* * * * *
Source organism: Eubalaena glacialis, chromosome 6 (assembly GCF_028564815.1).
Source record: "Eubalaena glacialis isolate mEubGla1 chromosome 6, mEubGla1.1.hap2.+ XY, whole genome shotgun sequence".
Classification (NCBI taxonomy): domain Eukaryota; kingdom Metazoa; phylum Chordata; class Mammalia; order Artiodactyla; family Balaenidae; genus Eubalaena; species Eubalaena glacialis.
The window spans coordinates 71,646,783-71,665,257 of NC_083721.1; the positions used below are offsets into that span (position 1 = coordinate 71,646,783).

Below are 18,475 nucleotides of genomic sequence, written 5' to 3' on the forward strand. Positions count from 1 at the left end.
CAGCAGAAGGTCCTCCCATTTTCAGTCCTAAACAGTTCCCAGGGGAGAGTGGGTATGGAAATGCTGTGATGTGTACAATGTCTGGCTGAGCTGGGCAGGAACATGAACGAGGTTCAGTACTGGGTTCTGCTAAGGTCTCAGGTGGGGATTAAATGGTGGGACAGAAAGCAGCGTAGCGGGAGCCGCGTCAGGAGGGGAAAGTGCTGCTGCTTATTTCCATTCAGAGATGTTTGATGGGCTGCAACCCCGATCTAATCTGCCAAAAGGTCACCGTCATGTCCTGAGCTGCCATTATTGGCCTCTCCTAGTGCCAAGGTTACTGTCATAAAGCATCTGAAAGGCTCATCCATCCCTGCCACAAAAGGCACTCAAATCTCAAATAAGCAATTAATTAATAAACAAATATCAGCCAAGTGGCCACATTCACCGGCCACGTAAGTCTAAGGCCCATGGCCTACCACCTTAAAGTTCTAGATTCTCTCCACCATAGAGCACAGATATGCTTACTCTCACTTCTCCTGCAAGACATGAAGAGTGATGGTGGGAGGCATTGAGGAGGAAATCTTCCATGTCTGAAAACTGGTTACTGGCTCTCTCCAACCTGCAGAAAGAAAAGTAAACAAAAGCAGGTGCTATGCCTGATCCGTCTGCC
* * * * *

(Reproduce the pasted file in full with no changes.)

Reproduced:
Source organism: Eubalaena glacialis, chromosome 6 (assembly GCF_028564815.1).
Source record: "Eubalaena glacialis isolate mEubGla1 chromosome 6, mEubGla1.1.hap2.+ XY, whole genome shotgun sequence".
Classification (NCBI taxonomy): domain Eukaryota; kingdom Metazoa; phylum Chordata; class Mammalia; order Artiodactyla; family Balaenidae; genus Eubalaena; species Eubalaena glacialis.
The window spans coordinates 71,646,783-71,665,257 of NC_083721.1; the positions used below are offsets into that span (position 1 = coordinate 71,646,783).

Below are 18,475 nucleotides of genomic sequence, written 5' to 3' on the forward strand. Positions count from 1 at the left end.
CAGCAGAAGGTCCTCCCATTTTCAGTCCTAAACAGTTCCCAGGGGAGAGTGGGTATGGAAATGCTGTGATGTGTACAATGTCTGGCTGAGCTGGGCAGGAACATGAACGAGGTTCAGTACTGGGTTCTGCTAAGGTCTCAGGTGGGGATTAAATGGTGGGACAGAAAGCAGCGTAGCGGGAGCCGCGTCAGGAGGGGAAAGTGCTGCTGCTTATTTCCATTCAGAGATGTTTGATGGGCTGCAACCCCGATCTAATCTGCCAAAAGGTCACCGTCATGTCCTGAGCTGCCATTATTGGCCTCTCCTAGTGCCAAGGTTACTGTCATAAAGCATCTGAAAGGCTCATCCATCCCTGCCACAAAAGGCACTCAAATCTCAAATAAGCAATTAATTAATAAACAAATATCAGCCAAGTGGCCACATTCACCGGCCACGTAAGTCTAAGGCCCATGGCCTACCACCTTAAAGTTCTAGATTCTCTCCACCATAGAGCACAGATATGCTTACTCTCACTTCTCCTGCAAGACATGAAGAGTGATGGTGGGAGGCATTGAGGAGGAAATCTTCCATGTCTGAAAACTGGTTACTGGCTCTCTCCAACCTGCAGAAAGAAAAGTAAACAAAAGCAGGTGCTATGCCTGATCCGTCTGCC